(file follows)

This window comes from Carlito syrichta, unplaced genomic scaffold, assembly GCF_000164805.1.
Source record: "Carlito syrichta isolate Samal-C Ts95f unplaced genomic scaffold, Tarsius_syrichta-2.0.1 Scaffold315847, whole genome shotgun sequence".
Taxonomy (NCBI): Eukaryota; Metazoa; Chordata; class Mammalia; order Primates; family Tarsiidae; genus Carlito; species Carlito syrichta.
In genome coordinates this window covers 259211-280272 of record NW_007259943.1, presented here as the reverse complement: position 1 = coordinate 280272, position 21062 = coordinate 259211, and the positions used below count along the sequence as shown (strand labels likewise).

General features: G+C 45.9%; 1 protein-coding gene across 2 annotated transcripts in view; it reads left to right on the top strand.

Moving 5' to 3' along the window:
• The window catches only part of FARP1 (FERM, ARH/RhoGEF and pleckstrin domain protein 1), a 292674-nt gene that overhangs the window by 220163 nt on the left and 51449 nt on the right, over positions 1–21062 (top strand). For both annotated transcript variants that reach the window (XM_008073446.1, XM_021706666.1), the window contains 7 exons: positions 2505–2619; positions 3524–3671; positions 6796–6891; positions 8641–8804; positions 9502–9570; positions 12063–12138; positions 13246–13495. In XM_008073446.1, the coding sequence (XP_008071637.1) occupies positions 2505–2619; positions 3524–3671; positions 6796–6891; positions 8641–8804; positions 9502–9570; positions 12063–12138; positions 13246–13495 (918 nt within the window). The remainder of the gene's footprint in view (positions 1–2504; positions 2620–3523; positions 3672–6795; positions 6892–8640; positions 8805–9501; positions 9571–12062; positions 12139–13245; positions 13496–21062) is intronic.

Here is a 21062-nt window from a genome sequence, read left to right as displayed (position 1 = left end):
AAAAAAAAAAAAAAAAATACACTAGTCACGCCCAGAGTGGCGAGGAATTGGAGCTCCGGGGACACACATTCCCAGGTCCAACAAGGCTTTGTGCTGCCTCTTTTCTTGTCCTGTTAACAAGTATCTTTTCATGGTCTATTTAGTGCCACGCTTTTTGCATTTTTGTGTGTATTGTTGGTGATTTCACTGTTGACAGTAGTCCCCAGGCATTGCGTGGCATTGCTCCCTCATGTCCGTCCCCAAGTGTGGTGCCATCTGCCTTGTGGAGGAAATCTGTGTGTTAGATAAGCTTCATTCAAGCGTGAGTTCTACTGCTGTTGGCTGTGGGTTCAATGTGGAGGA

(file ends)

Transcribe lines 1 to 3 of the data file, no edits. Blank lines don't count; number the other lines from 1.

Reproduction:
This window comes from Carlito syrichta, unplaced genomic scaffold, assembly GCF_000164805.1.
Source record: "Carlito syrichta isolate Samal-C Ts95f unplaced genomic scaffold, Tarsius_syrichta-2.0.1 Scaffold315847, whole genome shotgun sequence".
Taxonomy (NCBI): Eukaryota; Metazoa; Chordata; class Mammalia; order Primates; family Tarsiidae; genus Carlito; species Carlito syrichta.